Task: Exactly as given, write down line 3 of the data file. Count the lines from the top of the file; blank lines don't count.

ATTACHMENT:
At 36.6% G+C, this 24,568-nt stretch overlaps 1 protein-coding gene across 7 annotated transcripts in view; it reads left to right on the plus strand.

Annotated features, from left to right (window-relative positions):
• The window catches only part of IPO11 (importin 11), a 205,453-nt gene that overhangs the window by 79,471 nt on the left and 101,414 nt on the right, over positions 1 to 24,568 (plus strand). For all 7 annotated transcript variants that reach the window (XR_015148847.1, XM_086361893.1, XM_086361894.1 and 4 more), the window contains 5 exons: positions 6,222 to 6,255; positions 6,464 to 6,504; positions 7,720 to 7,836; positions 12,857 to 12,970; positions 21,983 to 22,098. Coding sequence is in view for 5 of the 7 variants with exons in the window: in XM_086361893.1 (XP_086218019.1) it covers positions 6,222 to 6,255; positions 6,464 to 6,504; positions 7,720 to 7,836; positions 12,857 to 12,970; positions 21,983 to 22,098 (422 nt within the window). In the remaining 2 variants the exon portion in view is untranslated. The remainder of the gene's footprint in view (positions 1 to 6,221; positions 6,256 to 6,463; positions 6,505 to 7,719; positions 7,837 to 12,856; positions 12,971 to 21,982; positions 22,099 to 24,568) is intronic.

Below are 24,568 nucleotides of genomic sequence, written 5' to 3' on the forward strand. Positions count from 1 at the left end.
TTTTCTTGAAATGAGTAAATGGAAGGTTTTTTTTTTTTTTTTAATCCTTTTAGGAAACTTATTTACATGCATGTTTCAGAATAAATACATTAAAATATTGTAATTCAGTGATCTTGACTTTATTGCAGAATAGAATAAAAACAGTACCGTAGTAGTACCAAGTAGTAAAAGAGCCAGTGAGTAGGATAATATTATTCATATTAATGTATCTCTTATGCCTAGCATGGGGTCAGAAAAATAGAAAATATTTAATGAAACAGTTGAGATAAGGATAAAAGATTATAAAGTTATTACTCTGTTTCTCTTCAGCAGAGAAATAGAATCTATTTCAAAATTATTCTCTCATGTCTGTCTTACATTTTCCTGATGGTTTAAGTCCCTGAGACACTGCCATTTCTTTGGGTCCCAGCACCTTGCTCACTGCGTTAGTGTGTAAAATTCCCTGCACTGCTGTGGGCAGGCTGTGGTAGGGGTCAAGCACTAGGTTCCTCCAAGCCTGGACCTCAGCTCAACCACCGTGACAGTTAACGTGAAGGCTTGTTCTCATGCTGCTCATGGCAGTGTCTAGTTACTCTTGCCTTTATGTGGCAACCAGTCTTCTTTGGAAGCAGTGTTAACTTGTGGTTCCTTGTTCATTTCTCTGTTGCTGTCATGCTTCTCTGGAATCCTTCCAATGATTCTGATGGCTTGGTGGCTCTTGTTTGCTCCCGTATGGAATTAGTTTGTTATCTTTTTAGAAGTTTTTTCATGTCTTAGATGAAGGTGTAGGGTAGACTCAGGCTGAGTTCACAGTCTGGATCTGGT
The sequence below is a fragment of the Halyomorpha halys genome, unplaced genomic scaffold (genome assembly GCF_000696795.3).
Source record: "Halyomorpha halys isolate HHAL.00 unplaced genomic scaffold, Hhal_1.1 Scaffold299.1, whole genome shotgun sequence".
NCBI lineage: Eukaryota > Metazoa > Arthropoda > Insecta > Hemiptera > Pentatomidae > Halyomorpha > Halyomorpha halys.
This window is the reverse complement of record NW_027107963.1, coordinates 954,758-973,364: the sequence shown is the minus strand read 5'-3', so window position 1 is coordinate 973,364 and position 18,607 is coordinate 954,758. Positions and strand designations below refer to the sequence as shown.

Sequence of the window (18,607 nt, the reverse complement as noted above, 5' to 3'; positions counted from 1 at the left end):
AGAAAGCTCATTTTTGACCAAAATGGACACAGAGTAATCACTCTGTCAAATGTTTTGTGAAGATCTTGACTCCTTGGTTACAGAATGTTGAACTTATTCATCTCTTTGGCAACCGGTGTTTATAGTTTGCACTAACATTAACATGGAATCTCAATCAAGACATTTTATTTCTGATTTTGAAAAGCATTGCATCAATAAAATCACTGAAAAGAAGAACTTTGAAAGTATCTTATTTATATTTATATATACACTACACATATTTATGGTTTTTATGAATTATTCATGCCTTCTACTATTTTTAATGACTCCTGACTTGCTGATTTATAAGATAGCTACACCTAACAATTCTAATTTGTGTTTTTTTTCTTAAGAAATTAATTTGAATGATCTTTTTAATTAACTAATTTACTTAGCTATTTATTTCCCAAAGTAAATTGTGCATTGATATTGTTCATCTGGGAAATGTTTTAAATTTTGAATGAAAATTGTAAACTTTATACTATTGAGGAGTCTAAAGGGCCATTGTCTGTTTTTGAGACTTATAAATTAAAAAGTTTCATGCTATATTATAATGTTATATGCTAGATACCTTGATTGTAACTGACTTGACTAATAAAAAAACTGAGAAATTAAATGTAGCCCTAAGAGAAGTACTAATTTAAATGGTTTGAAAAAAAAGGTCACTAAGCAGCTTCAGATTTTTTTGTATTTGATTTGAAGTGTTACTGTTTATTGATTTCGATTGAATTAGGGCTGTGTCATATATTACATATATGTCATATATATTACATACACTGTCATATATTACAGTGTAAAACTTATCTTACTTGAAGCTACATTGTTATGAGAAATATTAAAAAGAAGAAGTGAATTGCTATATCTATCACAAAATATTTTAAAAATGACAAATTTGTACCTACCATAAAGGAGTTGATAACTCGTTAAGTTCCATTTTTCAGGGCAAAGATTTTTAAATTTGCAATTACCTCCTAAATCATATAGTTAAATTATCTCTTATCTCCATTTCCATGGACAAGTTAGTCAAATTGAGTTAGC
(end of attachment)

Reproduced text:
• The window catches only part of IPO11 (importin 11), a 205,453-nt gene that overhangs the window by 79,471 nt on the left and 101,414 nt on the right, over positions 1 to 24,568 (plus strand). For all 7 annotated transcript variants that reach the window (XR_015148847.1, XM_086361893.1, XM_086361894.1 and 4 more), the window contains 5 exons: positions 6,222 to 6,255; positions 6,464 to 6,504; positions 7,720 to 7,836; positions 12,857 to 12,970; positions 21,983 to 22,098. Coding sequence is in view for 5 of the 7 variants with exons in the window: in XM_086361893.1 (XP_086218019.1) it covers positions 6,222 to 6,255; positions 6,464 to 6,504; positions 7,720 to 7,836; positions 12,857 to 12,970; positions 21,983 to 22,098 (422 nt within the window). In the remaining 2 variants the exon portion in view is untranslated. The remainder of the gene's footprint in view (positions 1 to 6,221; positions 6,256 to 6,463; positions 6,505 to 7,719; positions 7,837 to 12,856; positions 12,971 to 21,982; positions 22,099 to 24,568) is intronic.